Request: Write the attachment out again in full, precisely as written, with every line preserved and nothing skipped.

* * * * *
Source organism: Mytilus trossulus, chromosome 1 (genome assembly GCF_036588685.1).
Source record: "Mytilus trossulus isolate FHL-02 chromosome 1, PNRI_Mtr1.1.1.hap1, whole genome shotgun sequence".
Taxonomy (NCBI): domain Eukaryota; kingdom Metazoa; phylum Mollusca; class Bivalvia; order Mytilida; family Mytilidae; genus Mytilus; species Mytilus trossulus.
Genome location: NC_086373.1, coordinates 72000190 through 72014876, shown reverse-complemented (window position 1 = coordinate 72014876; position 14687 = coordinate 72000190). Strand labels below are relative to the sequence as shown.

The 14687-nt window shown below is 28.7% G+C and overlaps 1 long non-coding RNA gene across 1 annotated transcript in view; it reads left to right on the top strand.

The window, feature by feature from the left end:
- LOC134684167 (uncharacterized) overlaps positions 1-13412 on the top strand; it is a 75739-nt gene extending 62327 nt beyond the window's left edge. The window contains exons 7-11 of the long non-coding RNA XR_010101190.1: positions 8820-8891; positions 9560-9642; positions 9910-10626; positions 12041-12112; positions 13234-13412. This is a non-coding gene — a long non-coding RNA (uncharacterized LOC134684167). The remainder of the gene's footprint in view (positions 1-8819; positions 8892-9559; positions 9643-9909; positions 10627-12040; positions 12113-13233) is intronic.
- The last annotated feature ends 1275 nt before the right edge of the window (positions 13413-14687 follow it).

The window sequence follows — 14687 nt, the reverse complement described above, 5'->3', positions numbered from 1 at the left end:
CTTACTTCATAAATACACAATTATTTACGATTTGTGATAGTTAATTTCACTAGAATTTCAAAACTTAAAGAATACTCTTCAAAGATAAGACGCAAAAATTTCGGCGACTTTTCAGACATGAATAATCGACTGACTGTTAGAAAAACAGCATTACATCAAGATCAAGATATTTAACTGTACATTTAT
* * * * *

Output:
Source organism: Mytilus trossulus, chromosome 1 (genome assembly GCF_036588685.1).
Source record: "Mytilus trossulus isolate FHL-02 chromosome 1, PNRI_Mtr1.1.1.hap1, whole genome shotgun sequence".
Taxonomy (NCBI): domain Eukaryota; kingdom Metazoa; phylum Mollusca; class Bivalvia; order Mytilida; family Mytilidae; genus Mytilus; species Mytilus trossulus.
Genome location: NC_086373.1, coordinates 72000190 through 72014876, shown reverse-complemented (window position 1 = coordinate 72014876; position 14687 = coordinate 72000190). Strand labels below are relative to the sequence as shown.

The 14687-nt window shown below is 28.7% G+C and overlaps 1 long non-coding RNA gene across 1 annotated transcript in view; it reads left to right on the top strand.

The window, feature by feature from the left end:
- LOC134684167 (uncharacterized) overlaps positions 1-13412 on the top strand; it is a 75739-nt gene extending 62327 nt beyond the window's left edge. The window contains exons 7-11 of the long non-coding RNA XR_010101190.1: positions 8820-8891; positions 9560-9642; positions 9910-10626; positions 12041-12112; positions 13234-13412. This is a non-coding gene — a long non-coding RNA (uncharacterized LOC134684167). The remainder of the gene's footprint in view (positions 1-8819; positions 8892-9559; positions 9643-9909; positions 10627-12040; positions 12113-13233) is intronic.
- The last annotated feature ends 1275 nt before the right edge of the window (positions 13413-14687 follow it).

The window sequence follows — 14687 nt, the reverse complement described above, 5'->3', positions numbered from 1 at the left end:
CTTACTTCATAAATACACAATTATTTACGATTTGTGATAGTTAATTTCACTAGAATTTCAAAACTTAAAGAATACTCTTCAAAGATAAGACGCAAAAATTTCGGCGACTTTTCAGACATGAATAATCGACTGACTGTTAGAAAAACAGCATTACATCAAGATCAAGATATTTAACTGTACATTTAT